The power of listening

During morning tea on the first day I met a woman who works in a hospital and whose role is ‘spiritual care’, also known as pastoral care. She mentioned chart-reading versus storytelling. Chart-reading is when a health professional gleans what’s going on for the patient from the chart at the end of the bed. Storytelling is what most patients would prefer – to tell their story to the people looking after them, and have them respond to that.

She’s observed that many health workers, when interviewing patients or clients, have a ‘checklist’ approach, working their way through questions on a list. They often miss cues like a particular tone of voice or a fleeting expression that could lead to deeper, more relevant, questions. She pointed out that even just in general conversation, we’re often getting our own reply ready rather than listening properly to what the other person is saying.

In between sessions, I heard a story from a young doctor about an old man he assessed in casualty one day. He suspected a particular medical condition and was running a series of clinical tests. One of them involved asking the man to smile, to see whether a bleed on the brain had affected the symmetry of his face.

Expressionless, the old man replied that he couldn’t smile. “Why not?” the doctor asked. “Because I have nothing to smile about.” The doctor picked up on that and asked him a deeper question. It turned out that the man’s dog had died some months before and that he lived alone and had no family. He was still grieving and possibly depressed.

The doctor spent longer at the bedside and read through the man’s old case-notes before making a referral to community support. Later the doctor was criticised for taking too long with patients. He knew that picking up and acting on this patient’s cue, which only took another twenty minutes, would both help the man recover and prevent him getting caught up in a cycle of emergency visits, at significant cost to the healthcare system.

Acts of kindness, small and large

One of the Story Starters told a story about a senior doctor who’d had a medical emergency and nearly died in hospital. His symptoms were complicated and it took a while for a correct diagnosis to be made. Finally doctors worked out he had an internal bleed and needed emergency surgery.

Later, when he’d recovered, the doctor said the thing that brought him to tears – in a good way – was when he was about to go under the anaesthetic and realised a nurse was there beside him with her hand gently on his arm. He saw it as an expression of deep kindness and it moved him enormously. Often, it’s the simple things.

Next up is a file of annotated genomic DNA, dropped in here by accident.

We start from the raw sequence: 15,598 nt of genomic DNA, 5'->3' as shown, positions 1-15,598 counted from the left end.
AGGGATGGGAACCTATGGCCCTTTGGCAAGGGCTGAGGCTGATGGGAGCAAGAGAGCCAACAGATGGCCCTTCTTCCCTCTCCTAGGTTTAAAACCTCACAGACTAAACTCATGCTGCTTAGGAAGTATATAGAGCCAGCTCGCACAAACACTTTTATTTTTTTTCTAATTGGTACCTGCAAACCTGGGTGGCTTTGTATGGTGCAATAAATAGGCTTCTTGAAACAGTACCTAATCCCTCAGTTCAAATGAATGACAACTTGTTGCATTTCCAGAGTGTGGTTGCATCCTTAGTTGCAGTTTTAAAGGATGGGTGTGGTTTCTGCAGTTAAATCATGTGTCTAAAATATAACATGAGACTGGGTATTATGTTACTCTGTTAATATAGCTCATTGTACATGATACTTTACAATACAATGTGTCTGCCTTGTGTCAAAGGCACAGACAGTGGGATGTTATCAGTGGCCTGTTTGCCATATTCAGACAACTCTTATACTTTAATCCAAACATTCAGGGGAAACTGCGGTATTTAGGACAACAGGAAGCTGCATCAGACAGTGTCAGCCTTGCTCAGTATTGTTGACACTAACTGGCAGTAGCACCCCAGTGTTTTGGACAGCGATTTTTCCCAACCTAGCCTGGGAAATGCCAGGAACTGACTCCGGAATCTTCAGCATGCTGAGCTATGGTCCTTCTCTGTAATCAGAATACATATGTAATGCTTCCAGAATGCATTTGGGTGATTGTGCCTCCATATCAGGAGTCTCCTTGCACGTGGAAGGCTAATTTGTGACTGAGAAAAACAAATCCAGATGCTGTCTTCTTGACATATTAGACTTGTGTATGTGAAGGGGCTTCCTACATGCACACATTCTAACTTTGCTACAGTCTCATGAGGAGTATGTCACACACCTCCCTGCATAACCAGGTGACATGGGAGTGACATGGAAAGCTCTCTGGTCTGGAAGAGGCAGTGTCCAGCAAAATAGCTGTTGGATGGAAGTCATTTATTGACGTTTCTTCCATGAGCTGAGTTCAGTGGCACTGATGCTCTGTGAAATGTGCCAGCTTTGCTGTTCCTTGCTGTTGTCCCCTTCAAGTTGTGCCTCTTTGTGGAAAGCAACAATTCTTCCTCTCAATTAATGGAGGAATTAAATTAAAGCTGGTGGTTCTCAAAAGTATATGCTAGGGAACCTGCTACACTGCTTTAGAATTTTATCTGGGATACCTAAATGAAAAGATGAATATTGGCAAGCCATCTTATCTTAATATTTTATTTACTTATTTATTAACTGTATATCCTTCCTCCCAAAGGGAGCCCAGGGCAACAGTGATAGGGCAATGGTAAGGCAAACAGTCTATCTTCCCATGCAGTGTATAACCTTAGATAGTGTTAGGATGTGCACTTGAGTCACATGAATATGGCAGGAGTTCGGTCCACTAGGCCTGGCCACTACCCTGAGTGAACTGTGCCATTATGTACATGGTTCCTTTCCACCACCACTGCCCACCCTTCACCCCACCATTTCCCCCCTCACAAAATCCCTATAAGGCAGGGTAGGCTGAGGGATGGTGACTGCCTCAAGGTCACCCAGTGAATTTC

The spiritual carer said members of her team make it a regular practice to keep an eye out for people in the corridors and other open areas of the hospital who might be lost.

A purpose built hospital can be an act of kindness. The politician spoke about a hospital she visited in Oslo that was built with the intention of making everyone there feel good to be a part of it. She said it’s set out like a street with lots of light, and there are visual art works and also a stage where there’s a performance every lunchtime. A small bridge is built out from the wards, and patients and staff can easily come out to watch.

msuicWe were given a glimpse of what that might be like when after lunch each day, pianist Tony Gould gave a short concert in the music room of the old house.

He’s been closely involved with the HUSH music project, which involves musicians composing music specifically for people in hospital. So far there are 15 CDs, composed by the likes of Paul Grabowsky, Slava and Leonard Grigoryan, and the Tasmanian Symphony Orchestra.

Before playing, Tony talked about the care that goes into the compositions. The music’s simple, but not simplistic, and not too loud or bright. There are many minor keys, but not too many. The intention is to calm people, not make them edgy.

The music room was full, standing room only, the sun shining in through the windows. As the first song finished there was a second or two of silence, people lost in their own reveries, then grateful applause.

Each piece was a gentle mix of quiet and bubbly, like water flowing along a creek. I can imagine how good it would feel to be working with it playing in the background, or if you were ill and feeling vulnerable.

Gathering up the threads

Towards the end of the first day, Mary and Cath invited everyone to start clarifying what they’d like to create out of these two days. After a wild ride of a discussion facilitated by Mary, seven specific areas emerged, among them the assumptions we make about kindness, building an evidence-base, the potential ripple effects of individuals consciously fostering small acts of kindness, and the scope for large transformational strategies.

The next day, each area was assigned its own Creative Cluster and people worked on the one they were most interested in and documented their ideas.

In another process, ten participants worked on 20 questions on kindness, recording their responses on an electronic meeting system called Zing, organised by Max Dumais, another of the gathering’s volunteers. One person who took part, a consumer representative, said it was a really efficient and transparent way to collect a lot of ideas from different perspectives.

Seated around a large table, each with a keyboard in front of them, they’d listen as Max called out the questions, typing in their initial ‘top-of-mind’ responses. These automatically went up onto a screen above them, which was divided into two halves. In the lower half, there were ten numbered boxes, one for each person, and in the upper half, a cumulative list of everyone’s ideas. As people typed their ideas in, they went into their own box, and then when they pressed ‘Enter’, the responses would ‘zing’ into the collective box. It meant that every perspective was captured and could be seen by everyone, and was available for later deeper consideration.